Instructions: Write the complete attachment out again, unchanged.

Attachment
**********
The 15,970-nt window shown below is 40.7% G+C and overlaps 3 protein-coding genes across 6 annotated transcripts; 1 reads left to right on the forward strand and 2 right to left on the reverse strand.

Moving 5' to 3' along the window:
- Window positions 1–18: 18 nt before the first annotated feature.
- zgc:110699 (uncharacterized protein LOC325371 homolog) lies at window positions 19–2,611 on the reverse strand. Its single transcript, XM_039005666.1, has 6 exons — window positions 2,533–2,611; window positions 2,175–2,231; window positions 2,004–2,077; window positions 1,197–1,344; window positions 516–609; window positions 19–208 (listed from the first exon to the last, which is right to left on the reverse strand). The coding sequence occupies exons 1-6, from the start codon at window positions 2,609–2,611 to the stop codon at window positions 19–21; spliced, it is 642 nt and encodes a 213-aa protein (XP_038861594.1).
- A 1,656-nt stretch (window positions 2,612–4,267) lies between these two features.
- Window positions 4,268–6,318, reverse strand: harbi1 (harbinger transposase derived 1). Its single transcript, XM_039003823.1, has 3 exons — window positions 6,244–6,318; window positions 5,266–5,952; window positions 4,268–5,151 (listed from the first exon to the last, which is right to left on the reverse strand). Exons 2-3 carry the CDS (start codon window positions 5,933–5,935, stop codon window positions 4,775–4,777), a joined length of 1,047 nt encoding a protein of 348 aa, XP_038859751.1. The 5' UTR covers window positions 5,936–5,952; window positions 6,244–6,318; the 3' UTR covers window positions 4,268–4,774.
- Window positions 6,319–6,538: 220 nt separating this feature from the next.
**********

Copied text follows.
The 15,970-nt window shown below is 40.7% G+C and overlaps 3 protein-coding genes across 6 annotated transcripts; 1 reads left to right on the forward strand and 2 right to left on the reverse strand.

Moving 5' to 3' along the window:
- Window positions 1–18: 18 nt before the first annotated feature.
- zgc:110699 (uncharacterized protein LOC325371 homolog) lies at window positions 19–2,611 on the reverse strand. Its single transcript, XM_039005666.1, has 6 exons — window positions 2,533–2,611; window positions 2,175–2,231; window positions 2,004–2,077; window positions 1,197–1,344; window positions 516–609; window positions 19–208 (listed from the first exon to the last, which is right to left on the reverse strand). The coding sequence occupies exons 1-6, from the start codon at window positions 2,609–2,611 to the stop codon at window positions 19–21; spliced, it is 642 nt and encodes a 213-aa protein (XP_038861594.1).
- A 1,656-nt stretch (window positions 2,612–4,267) lies between these two features.
- Window positions 4,268–6,318, reverse strand: harbi1 (harbinger transposase derived 1). Its single transcript, XM_039003823.1, has 3 exons — window positions 6,244–6,318; window positions 5,266–5,952; window positions 4,268–5,151 (listed from the first exon to the last, which is right to left on the reverse strand). Exons 2-3 carry the CDS (start codon window positions 5,933–5,935, stop codon window positions 4,775–4,777), a joined length of 1,047 nt encoding a protein of 348 aa, XP_038859751.1. The 5' UTR covers window positions 5,936–5,952; window positions 6,244–6,318; the 3' UTR covers window positions 4,268–4,774.
- Window positions 6,319–6,538: 220 nt separating this feature from the next.